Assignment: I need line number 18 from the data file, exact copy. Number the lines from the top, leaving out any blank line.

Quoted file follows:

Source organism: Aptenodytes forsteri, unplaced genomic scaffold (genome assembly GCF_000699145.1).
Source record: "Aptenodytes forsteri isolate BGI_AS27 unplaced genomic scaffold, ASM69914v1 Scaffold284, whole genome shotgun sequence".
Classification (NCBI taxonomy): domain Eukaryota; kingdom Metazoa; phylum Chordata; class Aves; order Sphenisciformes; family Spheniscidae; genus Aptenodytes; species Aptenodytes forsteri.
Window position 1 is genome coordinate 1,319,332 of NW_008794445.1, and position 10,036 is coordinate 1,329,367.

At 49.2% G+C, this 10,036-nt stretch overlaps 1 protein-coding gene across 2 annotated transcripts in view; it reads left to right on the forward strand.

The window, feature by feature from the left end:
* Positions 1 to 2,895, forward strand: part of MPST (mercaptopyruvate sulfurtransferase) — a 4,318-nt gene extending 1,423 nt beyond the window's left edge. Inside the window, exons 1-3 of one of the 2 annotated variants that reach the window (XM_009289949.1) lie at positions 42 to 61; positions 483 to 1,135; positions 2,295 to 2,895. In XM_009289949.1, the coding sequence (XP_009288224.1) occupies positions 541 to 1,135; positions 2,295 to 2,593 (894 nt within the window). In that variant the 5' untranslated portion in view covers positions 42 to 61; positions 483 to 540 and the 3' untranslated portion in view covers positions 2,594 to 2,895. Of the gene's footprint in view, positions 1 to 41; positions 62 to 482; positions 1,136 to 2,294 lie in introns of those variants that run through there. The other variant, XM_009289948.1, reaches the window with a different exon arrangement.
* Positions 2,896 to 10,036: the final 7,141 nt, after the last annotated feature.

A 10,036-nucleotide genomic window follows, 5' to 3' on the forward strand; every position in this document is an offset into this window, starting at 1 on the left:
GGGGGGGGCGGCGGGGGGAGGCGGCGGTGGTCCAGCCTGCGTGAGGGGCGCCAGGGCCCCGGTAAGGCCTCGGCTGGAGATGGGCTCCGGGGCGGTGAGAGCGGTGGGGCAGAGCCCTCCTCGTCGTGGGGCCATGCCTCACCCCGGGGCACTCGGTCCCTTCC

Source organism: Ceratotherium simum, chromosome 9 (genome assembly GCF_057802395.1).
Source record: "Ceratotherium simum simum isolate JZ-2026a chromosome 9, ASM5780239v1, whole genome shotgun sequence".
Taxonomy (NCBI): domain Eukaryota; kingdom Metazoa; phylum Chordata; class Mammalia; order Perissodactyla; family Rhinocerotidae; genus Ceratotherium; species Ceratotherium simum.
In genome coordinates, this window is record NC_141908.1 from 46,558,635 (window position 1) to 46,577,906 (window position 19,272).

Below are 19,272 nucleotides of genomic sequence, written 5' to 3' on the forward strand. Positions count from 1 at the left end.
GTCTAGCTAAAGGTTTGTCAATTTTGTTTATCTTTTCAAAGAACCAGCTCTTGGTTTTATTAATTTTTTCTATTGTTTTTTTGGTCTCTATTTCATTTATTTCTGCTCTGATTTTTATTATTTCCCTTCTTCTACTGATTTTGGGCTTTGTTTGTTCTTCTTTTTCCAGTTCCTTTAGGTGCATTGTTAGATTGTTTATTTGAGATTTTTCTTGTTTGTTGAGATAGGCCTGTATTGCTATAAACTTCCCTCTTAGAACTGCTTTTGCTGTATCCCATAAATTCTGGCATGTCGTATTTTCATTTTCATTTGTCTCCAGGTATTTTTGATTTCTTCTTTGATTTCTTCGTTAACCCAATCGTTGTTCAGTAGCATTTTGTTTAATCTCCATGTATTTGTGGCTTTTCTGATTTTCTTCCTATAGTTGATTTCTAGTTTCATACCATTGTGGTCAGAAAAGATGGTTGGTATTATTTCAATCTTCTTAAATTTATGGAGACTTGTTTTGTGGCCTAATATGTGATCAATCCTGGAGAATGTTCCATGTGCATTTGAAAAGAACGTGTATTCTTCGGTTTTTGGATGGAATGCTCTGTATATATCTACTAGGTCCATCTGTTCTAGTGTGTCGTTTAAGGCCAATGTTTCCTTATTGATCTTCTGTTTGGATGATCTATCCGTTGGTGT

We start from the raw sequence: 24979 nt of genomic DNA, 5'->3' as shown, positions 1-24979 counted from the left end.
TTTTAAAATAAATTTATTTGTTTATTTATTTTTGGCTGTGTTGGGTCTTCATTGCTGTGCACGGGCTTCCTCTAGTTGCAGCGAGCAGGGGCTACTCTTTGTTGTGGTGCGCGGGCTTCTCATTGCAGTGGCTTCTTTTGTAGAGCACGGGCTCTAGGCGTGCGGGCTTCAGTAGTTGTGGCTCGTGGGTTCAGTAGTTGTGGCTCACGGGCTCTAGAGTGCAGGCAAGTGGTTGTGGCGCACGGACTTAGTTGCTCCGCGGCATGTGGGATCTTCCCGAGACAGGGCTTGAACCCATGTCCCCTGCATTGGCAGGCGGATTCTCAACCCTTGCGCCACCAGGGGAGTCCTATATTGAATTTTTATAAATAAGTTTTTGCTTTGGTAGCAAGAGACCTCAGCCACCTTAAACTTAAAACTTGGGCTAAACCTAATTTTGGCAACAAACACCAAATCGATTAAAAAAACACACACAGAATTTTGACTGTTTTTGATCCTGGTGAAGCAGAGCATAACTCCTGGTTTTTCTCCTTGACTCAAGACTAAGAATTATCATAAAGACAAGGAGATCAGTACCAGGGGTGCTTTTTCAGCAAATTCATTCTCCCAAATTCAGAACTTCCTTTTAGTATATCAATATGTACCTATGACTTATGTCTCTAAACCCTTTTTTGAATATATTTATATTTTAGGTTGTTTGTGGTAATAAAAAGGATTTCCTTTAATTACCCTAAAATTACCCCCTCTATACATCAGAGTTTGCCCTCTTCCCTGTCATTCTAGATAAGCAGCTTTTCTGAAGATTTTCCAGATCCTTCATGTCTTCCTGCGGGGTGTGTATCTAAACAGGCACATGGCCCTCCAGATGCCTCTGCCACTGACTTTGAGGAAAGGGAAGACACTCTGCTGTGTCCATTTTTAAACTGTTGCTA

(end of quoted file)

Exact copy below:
TTTTAAAATAAATTTATTTGTTTATTTATTTTTGGCTGTGTTGGGTCTTCATTGCTGTGCACGGGCTTCCTCTAGTTGCAGCGAGCAGGGGCTACTCTTTGTTGTGGTGCGCGGGCTTCTCATTGCAGTGGCTTCTTTTGTAGAGCACGGGCTCTAGGCGTGCGGGCTTCAGTAGTTGTGGCTCGTGGGTTCAGTAGTTGTGGCTCACGGGCTCTAGAGTGCAGGCAAGTGGTTGTGGCGCACGGACTTAGTTGCTCCGCGGCATGTGGGATCTTCCCGAGACAGGGCTTGAACCCATGTCCCCTGCATTGGCAGGCGGATTCTCAACCCTTGCGCCACCAGGGGAGTCCTATATTGAATTTTTATAAATAAGTTTTTGCTTTGGTAGCAAGAGACCTCAGCCACCTTAAACTTAAAACTTGGGCTAAACCTAATTTTGGCAACAAACACCAAATCGATTAAAAAAACACACACAGAATTTTGACTGTTTTTGATCCTGGTGAAGCAGAGCATAACTCCTGGTTTTTCTCCTTGACTCAAGACTAAGAATTATCATAAAGACAAGGAGATCAGTACCAGGGGTGCTTTTTCAGCAAATTCATTCTCCCAAATTCAGAACTTCCTTTTAGTATATCAATATGTACCTATGACTTATGTCTCTAAACCCTTTTTTGAATATATTTATATTTTAGGTTGTTTGTGGTAATAAAAAGGATTTCCTTTAATTACCCTAAAATTACCCCCTCTATACATCAGAGTTTGCCCTCTTCCCTGTCATTCTAGATAAGCAGCTTTTCTGAAGATTTTCCAGATCCTTCATGTCTTCCTGCGGGGTGTGTATCTAAACAGGCACATGGCCCTCCAGATGCCTCTGCCACTGACTTTGAGGAAAGGGAAGACACTCTGCTGTGTCCATTTTTAAACTGTTGCTA